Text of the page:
The Guggenheim is planning a new museum in Helsinki. The site is in the heart of the city, next door to the late 19th Century market hall and open-air market place, two minutes from Helsinki Cathedral. The project, therefore, has great landmark potential for the city. And many Finns are lured by this very potential, wanting to increase tourism and put their capital city more evidently on the world map. There has also been discussion in the country’s main newspaper Helsingin Sanomat about how Finns should welcome a more joyous and fun architecture.
Destination-creation and architecture as entertainment are certainly strong themes of our times. They were treated with great artistry by Frank Gehry with the Bilbao Guggenheim, opened in 1997. However, it’s important to remember that the Bilbao Guggenheim might best be considered a spectacular one-off. Mayors, politicians and world leaders have since sought, in perhaps too facile a way, to rebrand their cities and countries with iconic landmarks. There has been much talk of making cities “world class” through such architectural gestures, and yet much of this marketer’s fodder is wholly out of touch with what makes great architecture great.
In a recent article for the Denver Post, Ray Rinaldi discusses how the box is making a comeback in U.S. museum design. Stating how architecture in the 2000’s was a lot about swoops, curves, and flying birds – see Frank Gehry and Santiago Calatrava - he points out the cool cubes of David Chipperfield and Renzo Piano. We’ve rounded up some of these boxy works just for you: the Clyfford Still Museum, the Kimbell Art Museum Expansion, The St. Louis Art Museum’s East Building, Tod Williams and Billie Tsien’s Barnes Foundation, and Shigeru Ban’s Aspen Art Museum. Each project begins to show how boxes can be strong, secure, and even sly. Check out more about the article here.
Chevalier Morales Architectes, in collaboration with DMA Architectes, has won the competition for the design of the Pierrefonds Library in Quebec. The project called for a complete renovation of the existing building to achieve LEED Gold certification and a 2,316 square meter extension that would include new document management technologies. The team’s building design was inspired by Pierrefonds’ old master plans as well as the economic pragmatism of shopping malls.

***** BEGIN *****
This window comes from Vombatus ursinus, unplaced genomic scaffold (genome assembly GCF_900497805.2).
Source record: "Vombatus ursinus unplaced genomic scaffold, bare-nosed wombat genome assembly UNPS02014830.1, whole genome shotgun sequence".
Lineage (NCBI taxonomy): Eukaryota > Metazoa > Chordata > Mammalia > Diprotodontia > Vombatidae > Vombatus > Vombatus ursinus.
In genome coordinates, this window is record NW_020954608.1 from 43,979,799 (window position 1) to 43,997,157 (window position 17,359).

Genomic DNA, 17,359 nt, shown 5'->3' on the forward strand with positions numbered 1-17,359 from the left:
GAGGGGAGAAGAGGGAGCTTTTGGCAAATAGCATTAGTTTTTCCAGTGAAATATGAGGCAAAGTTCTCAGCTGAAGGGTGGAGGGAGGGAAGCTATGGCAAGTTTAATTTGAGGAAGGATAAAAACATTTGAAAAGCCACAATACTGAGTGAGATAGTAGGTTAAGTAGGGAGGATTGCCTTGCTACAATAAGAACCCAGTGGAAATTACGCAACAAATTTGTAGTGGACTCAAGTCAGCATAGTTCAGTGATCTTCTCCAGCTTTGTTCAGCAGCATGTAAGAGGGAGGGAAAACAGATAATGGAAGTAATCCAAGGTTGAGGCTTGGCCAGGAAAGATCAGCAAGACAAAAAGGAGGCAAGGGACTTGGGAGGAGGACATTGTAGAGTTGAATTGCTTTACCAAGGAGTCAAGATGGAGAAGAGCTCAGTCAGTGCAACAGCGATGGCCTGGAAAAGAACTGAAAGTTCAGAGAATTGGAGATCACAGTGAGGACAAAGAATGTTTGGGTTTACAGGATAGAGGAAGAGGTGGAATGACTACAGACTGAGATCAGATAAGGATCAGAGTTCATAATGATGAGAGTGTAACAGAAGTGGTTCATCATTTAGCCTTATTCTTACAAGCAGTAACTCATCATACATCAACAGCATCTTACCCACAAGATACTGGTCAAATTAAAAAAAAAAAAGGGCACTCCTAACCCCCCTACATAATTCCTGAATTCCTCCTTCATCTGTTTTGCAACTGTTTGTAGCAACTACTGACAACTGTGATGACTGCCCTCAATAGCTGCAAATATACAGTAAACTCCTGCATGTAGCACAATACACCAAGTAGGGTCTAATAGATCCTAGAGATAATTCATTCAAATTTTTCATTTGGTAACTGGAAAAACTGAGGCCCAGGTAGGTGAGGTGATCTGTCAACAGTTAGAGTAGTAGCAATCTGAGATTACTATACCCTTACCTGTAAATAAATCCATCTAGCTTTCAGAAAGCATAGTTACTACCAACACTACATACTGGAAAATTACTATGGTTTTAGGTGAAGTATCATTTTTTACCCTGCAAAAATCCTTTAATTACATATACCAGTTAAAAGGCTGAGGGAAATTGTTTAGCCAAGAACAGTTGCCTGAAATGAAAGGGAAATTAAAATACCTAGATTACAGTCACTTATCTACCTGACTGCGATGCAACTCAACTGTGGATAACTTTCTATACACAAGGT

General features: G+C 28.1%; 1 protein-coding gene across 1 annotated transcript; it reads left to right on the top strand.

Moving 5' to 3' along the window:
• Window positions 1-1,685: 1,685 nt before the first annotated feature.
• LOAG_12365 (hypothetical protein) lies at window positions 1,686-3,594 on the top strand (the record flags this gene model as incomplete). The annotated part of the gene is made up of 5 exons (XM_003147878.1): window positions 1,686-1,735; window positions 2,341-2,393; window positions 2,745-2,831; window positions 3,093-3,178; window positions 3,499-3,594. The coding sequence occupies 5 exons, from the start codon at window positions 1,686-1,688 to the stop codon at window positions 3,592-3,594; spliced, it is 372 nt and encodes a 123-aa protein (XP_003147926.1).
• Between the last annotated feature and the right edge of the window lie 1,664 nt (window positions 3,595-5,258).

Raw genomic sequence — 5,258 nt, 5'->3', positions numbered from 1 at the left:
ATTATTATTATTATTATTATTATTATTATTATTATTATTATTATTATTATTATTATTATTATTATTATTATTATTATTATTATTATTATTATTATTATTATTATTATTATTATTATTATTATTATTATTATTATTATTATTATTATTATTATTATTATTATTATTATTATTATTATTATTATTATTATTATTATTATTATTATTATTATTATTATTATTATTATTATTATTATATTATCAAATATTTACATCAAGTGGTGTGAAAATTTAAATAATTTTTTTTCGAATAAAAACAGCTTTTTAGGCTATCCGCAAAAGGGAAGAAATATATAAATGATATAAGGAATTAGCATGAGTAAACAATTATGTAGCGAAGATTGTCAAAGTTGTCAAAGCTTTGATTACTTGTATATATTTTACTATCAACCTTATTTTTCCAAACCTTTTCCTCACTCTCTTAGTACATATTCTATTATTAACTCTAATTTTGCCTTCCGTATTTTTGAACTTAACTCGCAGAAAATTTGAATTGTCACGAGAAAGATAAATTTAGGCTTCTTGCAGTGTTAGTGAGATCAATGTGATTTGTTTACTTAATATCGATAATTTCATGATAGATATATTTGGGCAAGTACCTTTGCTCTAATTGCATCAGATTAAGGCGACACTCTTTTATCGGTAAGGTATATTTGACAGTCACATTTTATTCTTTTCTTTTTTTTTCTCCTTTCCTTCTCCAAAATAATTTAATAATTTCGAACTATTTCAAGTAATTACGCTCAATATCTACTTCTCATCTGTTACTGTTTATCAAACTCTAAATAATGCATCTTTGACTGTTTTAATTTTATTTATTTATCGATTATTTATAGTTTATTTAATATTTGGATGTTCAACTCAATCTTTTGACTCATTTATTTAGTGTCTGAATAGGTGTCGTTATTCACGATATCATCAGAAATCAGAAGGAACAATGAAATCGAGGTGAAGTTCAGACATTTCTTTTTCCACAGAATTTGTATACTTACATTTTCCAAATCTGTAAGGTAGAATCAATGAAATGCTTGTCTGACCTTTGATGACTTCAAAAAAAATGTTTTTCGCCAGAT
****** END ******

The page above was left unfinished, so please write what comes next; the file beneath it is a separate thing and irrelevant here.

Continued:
Written by James WP Campbell and featuring stunning photography by Will Pryce, “The Library: A World History” (published by Thames & Hudson 2013) explores the evolution of libraries in different cultures and throughout the ages. It investigates how technical innovations as well as changing cultural attitudes have shaped the designs of libraries from the tablet storehouses of ancient Mesopotamia to today’s multi-functional media centres.
Read on for some insights from the book and more of its beautiful photography
Zadie Smith recently suggested that libraries are “the only thing left on the high street that doesn’t want either your soul or your wallet.” Michael Kimmelman has put forward the argument in the New York Times that local libraries could be far more important than we think in the aftermath of large storms, suggesting that “places that serve us well every day serve us best when disaster strikes” by fostering congregational activity and offering well-needed warmth, power and friendly faces. You can read the full article here.
The Russian Ministry of Culture has announced the shortlist of 10 architecture firms who will compete to design the museum and exhibition complex of Moscow’s new National Centre for Contemporary Arts (NCCA). The NCCA, currently housed in a former factory in central Moscow, will be moved to Khoydynskoye Pole, a former airfield in northeast Moscow, as part of a larger urban planning project to develop the area.
Ten firms were selected to advance to the second stage of the competition: five on the merit of their experience and portfolio; five on the merit of the preliminary architecture concepts submitted to the jury. See the shortlist, after the break…
“Architecture is more than creating a place to live,” stated the late Dutch architect, Piet Blom, “you create a society.” Till his death in 1999, Blom designed homes and urban schemes as if to reject the stern, coldness of post-war Modernism in light of a warmer, more human architecture. His drawings, diagrams and homes portray an affectionate commitment to reconcile elements of culture with the architecture around us. Characterized by his use of lively colors and equally expressive architectural geometries, project’s such as the “Kasbah” and the cube houses in Rotterdam stand as testaments to his belief that architecture serves the people, not the other way around.